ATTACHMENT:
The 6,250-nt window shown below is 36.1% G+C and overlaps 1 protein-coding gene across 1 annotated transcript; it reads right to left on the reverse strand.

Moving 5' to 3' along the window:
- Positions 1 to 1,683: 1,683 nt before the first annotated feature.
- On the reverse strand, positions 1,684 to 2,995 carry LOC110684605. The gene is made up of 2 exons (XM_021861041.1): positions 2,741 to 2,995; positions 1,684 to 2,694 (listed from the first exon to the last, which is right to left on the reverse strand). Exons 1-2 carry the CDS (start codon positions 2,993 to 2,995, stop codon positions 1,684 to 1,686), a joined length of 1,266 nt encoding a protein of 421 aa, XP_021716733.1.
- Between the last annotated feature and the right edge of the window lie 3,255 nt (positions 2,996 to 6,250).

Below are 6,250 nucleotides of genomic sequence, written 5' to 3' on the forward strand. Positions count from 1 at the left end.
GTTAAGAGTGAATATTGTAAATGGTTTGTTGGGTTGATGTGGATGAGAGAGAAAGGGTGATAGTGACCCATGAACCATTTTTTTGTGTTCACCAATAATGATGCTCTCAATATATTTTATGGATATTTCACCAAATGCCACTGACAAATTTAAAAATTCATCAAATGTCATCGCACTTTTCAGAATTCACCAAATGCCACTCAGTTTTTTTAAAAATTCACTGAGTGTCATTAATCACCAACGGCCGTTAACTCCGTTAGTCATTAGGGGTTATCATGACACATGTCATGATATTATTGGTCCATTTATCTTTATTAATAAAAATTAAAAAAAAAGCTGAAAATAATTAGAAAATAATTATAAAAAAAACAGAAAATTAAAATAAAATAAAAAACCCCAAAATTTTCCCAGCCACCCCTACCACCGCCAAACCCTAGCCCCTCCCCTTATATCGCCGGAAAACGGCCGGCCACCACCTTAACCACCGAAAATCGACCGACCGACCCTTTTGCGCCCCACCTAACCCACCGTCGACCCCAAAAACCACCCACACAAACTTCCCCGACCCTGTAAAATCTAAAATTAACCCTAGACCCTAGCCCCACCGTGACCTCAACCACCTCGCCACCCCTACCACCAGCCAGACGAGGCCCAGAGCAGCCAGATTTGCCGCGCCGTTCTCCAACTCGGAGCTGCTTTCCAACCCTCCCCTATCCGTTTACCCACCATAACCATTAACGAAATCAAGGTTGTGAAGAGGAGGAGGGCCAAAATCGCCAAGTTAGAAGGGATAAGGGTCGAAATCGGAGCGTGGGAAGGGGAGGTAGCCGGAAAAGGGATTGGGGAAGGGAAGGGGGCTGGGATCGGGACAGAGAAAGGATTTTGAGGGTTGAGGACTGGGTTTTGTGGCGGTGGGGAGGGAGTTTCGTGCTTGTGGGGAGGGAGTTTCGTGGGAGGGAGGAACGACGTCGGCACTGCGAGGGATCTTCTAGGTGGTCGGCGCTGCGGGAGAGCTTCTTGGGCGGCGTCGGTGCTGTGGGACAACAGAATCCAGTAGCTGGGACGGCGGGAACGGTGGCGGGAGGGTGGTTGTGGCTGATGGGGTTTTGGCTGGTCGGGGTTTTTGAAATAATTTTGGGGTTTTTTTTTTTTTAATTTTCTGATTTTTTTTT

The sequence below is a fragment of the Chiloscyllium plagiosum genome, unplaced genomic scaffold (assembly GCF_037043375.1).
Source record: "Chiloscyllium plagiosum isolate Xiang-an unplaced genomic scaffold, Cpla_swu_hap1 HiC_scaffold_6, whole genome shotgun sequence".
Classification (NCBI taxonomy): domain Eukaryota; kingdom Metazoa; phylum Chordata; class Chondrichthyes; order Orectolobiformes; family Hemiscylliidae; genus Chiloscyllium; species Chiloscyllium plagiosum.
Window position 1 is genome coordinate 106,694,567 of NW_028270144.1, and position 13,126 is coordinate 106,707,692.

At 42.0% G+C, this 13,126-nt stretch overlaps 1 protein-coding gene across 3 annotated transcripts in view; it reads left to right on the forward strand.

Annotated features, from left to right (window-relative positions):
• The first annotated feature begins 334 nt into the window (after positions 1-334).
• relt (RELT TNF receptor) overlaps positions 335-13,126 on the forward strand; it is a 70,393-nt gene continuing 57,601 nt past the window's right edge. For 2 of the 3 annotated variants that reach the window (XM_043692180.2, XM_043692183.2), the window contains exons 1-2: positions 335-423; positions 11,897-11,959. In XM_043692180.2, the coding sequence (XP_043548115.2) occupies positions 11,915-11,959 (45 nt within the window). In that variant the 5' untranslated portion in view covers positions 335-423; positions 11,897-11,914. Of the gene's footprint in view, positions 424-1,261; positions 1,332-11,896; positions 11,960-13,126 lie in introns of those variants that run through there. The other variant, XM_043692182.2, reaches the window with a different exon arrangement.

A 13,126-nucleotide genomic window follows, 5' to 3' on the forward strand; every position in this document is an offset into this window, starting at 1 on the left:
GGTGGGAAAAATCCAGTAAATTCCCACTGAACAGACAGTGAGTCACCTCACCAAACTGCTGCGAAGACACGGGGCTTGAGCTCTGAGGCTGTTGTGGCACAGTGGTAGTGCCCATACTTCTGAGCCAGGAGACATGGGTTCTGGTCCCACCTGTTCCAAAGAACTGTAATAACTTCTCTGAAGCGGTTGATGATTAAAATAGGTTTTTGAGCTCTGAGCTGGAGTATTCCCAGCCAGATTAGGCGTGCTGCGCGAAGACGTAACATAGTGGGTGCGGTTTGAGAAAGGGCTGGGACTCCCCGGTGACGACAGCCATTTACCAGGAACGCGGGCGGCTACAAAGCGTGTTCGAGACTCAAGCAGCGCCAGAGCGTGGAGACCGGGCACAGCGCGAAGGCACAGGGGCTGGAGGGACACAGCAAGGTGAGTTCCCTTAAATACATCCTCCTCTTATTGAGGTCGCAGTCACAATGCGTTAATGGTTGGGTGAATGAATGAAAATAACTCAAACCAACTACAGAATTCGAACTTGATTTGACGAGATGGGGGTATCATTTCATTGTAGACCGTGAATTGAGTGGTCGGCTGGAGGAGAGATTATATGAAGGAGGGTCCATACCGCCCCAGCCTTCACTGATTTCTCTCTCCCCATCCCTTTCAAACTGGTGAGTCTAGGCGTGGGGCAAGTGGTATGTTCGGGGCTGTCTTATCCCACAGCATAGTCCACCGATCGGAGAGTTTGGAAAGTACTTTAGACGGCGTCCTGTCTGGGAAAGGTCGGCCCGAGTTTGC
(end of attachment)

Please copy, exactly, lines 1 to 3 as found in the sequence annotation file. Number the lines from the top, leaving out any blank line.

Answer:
The 6,250-nt window shown below is 36.1% G+C and overlaps 1 protein-coding gene across 1 annotated transcript; it reads right to left on the reverse strand.

Moving 5' to 3' along the window:
- Positions 1 to 1,683: 1,683 nt before the first annotated feature.